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An inside look at Starz’s social TV strategy for ‘The White Queen’

We’ve been tracking the growth of Starz as both a premium cable network and social TV trendsetter for almost two years. The network faces similar challenges that startups face when trying to grow in a world of fierce competition. They’ve proven with Boss, Spartacus and now their new drama, The White Queen that social can make a huge impact on the success of a premiere and building a brand around a show that’s about to be unleashed. We spoke with Starz Executive Director of Digital Marketing Erin Dwyer about their social TV strategy for the show.

The miniseries’ social TV strategy implemented by the network for The White Queen couldn’t be more sharp. Here’s a summary of the show to understand the context of the world the network had to create across social followed by details on the successes.

The White Queen is a riveting portrayal of one of the most dramatic and turbulent times in English history. A story of love and lust, seduction and deception, betrayal and murder, it is uniquely told through the perspective of three different, yet equally relentless women – Elizabeth Woodville, Margaret Beaufort and Anne Neville. In their quest for power, they will scheme, manipulate and seduce their way onto the English throne.

The year is 1464, before the Tudor dynasty ruled the country, and war has been ravaging throughout England over who is the rightful King. It is a bitter dispute between two sides of the same family, The House of York and The House of Lancaster.

The House of York’s young and handsome Edward IV is crowned King of England with the help of the master manipulator, Lord Warwick “The Kingmaker.” But when Edward falls in love with a beautiful Lancastrian commoner, Elizabeth Woodville, Warwick’s plan to control the throne comes crashing down.

A violent, high-stakes struggle ensues between Elizabeth, her most fierce adversary, Lancastrian Margaret Beaufort, and Anne Neville, the pawn in her father’s power game – each woman vying for the crown.

Designing a lineage guide to bring the show to life:

 

 

 

 

 

 

 

 

 

 

Unlike Game of Thrones or The Walking Dead, shows that came to TV with build in fan bases, The White Queen had to excite a fan base that might not be familiar with the story. “We created a lineage of how far the Lancasters go back to King John,” Dwyer explained, “that focuses on the show’s relationships.” As fans of Game of Thrones and other time period, complex dramas know, the story lines can get very complex. Dwyer told Lost Remote that the lineage is “extremely sticky,” and that “people are spending close to five minutes,” on The Family Tree they built.

Creating a successful Facebook strategy that translated into viewers:

“We knew we had a unique challenge since Starz and premium shows skew male” ,” Dwyer described. After implemented their strategy “over 95%,” of the show’s fans on Facebook were female. Regarding leveraging Facebook for tune in she described that there female fans really loved their “content and they turned into viewers since the majority was female as well.” Here were the results:

Over 20% of their video views from content they posted (trailers, etc) were earned, they doubled their Facebook fan base and they had over one million page engagements on Facebook alone.

Starz takes judging engagement very seriously and judges the engagement as follows. When making any kind of Facebook page comparison they make sure to normalize the metrics, taking posting frequency and audience size into account. To do this they look at total comments, likes and shares and measure that against posting frequency and audience size (per every 1,000 fans).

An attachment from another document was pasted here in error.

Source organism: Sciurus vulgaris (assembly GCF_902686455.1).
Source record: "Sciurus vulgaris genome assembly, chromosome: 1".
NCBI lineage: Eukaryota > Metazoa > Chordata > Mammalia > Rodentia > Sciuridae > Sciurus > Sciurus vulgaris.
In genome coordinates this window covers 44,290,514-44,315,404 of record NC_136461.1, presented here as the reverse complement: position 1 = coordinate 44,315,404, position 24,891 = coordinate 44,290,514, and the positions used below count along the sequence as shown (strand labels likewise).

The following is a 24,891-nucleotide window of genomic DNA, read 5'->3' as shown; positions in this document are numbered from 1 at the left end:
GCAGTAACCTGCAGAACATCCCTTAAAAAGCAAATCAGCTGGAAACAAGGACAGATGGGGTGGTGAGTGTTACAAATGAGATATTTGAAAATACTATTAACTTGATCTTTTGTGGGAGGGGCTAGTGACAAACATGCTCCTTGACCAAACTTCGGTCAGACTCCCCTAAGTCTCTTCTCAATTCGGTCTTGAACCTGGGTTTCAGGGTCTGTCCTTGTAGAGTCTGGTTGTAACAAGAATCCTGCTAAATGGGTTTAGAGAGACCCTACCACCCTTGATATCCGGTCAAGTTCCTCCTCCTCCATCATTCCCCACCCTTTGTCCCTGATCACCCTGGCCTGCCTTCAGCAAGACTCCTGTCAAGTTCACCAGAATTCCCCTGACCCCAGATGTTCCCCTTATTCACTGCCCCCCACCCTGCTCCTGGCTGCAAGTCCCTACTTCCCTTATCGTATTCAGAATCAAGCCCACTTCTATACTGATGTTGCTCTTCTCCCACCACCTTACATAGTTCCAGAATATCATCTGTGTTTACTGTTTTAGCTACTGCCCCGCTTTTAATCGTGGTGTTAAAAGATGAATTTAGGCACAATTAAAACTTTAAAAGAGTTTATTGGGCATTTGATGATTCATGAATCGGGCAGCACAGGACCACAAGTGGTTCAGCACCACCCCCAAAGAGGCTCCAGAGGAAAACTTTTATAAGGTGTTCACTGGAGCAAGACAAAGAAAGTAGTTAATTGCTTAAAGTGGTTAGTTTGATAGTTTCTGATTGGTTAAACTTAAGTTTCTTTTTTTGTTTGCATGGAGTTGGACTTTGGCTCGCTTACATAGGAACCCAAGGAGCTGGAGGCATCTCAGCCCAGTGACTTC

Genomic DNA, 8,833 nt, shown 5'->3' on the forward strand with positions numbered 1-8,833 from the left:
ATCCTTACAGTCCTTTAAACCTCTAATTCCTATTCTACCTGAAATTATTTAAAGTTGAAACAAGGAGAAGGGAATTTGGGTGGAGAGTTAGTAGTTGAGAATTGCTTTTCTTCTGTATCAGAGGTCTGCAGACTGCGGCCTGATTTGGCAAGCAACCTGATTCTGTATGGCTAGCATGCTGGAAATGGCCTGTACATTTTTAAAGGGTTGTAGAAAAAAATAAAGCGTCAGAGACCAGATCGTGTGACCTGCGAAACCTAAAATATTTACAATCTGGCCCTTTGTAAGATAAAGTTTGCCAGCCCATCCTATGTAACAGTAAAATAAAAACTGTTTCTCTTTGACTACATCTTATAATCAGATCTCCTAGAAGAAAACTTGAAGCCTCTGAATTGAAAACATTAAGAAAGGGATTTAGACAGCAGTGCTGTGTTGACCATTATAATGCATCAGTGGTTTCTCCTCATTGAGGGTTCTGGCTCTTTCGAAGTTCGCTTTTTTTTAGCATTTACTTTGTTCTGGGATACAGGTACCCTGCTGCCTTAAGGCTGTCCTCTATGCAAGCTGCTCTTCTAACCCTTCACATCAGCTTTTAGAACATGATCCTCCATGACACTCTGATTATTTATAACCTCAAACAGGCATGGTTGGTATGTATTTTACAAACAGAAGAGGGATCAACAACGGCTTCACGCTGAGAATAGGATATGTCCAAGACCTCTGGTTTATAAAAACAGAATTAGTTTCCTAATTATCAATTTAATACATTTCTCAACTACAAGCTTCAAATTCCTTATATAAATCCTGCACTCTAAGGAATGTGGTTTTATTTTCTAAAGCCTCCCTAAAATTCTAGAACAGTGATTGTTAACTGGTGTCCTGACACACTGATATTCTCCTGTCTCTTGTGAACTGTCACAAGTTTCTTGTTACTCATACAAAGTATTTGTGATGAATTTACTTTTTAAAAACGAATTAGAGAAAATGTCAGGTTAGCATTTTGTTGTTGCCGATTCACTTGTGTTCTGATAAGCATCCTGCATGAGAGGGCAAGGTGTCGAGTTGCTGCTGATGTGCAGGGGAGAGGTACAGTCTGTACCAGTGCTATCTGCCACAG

During The White Queen’s premiere week, then network saw a score of 80, their highest yet. That means that per post, there were 80 engagements for every 1,000 fans on The White Queen page. “We successfully worked on a paid and earned strategy,” Dwyer told Lost Remote.

Social buzz was strong enough to bleed over into search:

The White Queen premiere was also trending across search, an understated successful result of social TV success. Dwyer told Lost Remote that the buzz generated from their social TV efforts is “likely why Google searches started happening. People were seeing and hearing and started searching on Google to see what it was,” she explained.

They also smartly ran a royal baby ad in the middle of the real life news to bring in fans into the world of The White Queen. Dwyer described that Google even “wrote us a note about how great,” their ad was during the royal baby hoopla.

Building communities on Pinterest and GetGlue:

The network described that The White Queen’s pinterest was “the first ever Pinterest board for a Starz show; took advantage of the buzz around the royal baby with a Royal Baby board as well as boards focused on the lifestyle aspects of the show such as ‘Royally Chic’ and ‘Herstory.’” They also found influential pinners and repinned their content as well as producing original pins. Dwyer also explained that they partnered with ”She Knows” a very popular blog with a large Pinterest following to contributed with advice columns and “things you can learn about love from Elizabeth.”

The show also trended on GetGlue.

What every TV network can learn from Starz:

Starz proved that when you really study and understand a show’s core fan base, anything is possible. They are also highlighting an extremely important part of social TV that is often missed when endless discussing the relationship between social and ratings – search still matters a lot. The buzz they created caused fans and friends of fans to look up the show and find all the info they needed to be able to tune in. Imagine if fans could have instantly clicked to watch the show right within Google?

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